TubaJediMaster
    May the Fourth Be With You

    My demos:
    http://www.box.net/shared/ejtluyupfb

  2. #2

    Re: Save The Jacksonville Symphony Orchestra!!!

    A very troubling situation indeed!

    There seems to be so much of this type of predicament happening across our nation. Libraries, symphonies, public school systems used to be the bedrocks of our cities. Now they scramble for enough funds to survive let alone thrive.

    Our local school district just flirted with the elimination of all extra-curriculars (including vocal and instrumental music) via a levy referendum vote.
    Thankfully, the community's majority (although it was close--60/40) approved the measure and now funding has been restored for 7 more years.
    In our case the unlikely outcome came true.

    Our prayers will be with you and the citizens of Jacksonville that a positive solution to your situation will emerge.
    Keep us posted as the saga unfolds.

  3. #3

    Re: Save The Jacksonville Symphony Orchestra!!!

    Dismaying news, Tuba.

    The U.S. has never displayed a great appreciation for The Arts. As a nation, The Arts have always been a low priority. Music, Theatre, Dance as well as the visual arts tend to be considered frivolous "entertainment" rather than essential, meaningful and indispensable activities of a civilized culture.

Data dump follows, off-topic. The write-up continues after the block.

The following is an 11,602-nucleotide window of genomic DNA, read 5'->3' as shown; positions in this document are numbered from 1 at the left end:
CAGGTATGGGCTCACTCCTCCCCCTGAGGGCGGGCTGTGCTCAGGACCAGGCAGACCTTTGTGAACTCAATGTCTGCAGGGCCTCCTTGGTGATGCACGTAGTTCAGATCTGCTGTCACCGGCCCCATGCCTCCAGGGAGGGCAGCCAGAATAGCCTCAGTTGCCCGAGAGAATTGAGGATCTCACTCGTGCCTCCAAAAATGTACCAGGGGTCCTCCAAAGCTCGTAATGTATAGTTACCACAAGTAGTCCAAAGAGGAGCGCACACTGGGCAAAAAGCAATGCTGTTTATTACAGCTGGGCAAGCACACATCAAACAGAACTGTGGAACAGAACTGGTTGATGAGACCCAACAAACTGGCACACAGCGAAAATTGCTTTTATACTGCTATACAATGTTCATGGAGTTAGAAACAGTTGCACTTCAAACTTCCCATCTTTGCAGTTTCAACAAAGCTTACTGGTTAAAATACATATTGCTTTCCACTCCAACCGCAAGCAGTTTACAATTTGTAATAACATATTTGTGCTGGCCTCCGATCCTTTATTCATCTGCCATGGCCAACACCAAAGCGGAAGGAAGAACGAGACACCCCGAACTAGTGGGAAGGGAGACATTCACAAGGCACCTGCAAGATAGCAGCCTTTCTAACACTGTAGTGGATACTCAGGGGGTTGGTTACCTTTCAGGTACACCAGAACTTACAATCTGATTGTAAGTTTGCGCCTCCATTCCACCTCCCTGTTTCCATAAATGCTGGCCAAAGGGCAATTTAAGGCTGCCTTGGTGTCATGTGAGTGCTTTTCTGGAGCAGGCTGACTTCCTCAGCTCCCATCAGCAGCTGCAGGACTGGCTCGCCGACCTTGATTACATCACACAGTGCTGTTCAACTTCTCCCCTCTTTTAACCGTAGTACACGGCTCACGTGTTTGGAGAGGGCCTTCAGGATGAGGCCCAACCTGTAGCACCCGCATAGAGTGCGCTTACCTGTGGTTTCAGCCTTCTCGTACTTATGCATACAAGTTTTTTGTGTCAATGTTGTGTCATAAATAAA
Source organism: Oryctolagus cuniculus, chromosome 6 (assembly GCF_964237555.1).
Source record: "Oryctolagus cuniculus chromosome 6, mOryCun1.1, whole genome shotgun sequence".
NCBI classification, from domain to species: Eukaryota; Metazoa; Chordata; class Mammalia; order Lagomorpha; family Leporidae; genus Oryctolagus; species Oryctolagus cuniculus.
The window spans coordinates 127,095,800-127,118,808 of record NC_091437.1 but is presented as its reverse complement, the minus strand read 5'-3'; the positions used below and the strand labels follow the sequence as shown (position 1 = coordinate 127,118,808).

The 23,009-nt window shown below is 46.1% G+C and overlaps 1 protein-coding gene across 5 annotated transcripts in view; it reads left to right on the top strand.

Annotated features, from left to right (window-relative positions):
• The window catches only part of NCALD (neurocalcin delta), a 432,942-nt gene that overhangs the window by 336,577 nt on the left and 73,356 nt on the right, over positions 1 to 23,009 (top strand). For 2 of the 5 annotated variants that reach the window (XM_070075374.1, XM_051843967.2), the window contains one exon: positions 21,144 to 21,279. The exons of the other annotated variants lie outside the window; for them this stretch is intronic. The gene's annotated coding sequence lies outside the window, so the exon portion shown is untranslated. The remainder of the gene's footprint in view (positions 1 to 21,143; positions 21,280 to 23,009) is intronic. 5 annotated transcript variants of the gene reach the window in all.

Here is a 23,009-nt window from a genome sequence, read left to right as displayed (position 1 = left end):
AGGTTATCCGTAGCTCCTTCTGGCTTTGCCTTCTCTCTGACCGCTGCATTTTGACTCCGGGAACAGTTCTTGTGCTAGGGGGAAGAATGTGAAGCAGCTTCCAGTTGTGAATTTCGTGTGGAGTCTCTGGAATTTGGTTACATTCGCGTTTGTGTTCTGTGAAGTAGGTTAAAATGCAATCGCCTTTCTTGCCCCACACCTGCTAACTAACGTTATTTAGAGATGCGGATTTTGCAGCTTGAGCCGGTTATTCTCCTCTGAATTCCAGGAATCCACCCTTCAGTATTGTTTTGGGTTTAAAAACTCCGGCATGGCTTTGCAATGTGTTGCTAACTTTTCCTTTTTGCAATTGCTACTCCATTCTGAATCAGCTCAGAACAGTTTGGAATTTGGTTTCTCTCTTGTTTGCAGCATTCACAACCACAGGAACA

And the more conservatively inclined the country is at any given time, the more The Arts suffer. We're all watching many of the most admirable traits of our country melting away under the weight of archly conservative, cynical, and destructive leadership.

    Artists are rebels - and we know how dangerous rebels of any sort can be considered by institutions such as the government which are busy trying to force an arid non-progressive status quo on the population.

    Schools all over my state of Oregon can no longer provide adequate music programs. Schools are lucky to have any funds for producing anything but meager stage productions.

    And that's why this debacle happening in Florida is a microcosm of what's happening nation wide as the country's wealth continues to be sucked out and thrown away for---you know what.

    I looked at all the links you posted - I can be very naive about things like what the typical income is for a musician in a symphony orchestra, so this caught my eye:

    "...By agreeing to the contract, some of the part-time musicians, those musicians who provide the heft in the big orchestral works, could have to absorb a $20,000 pay cut every year..."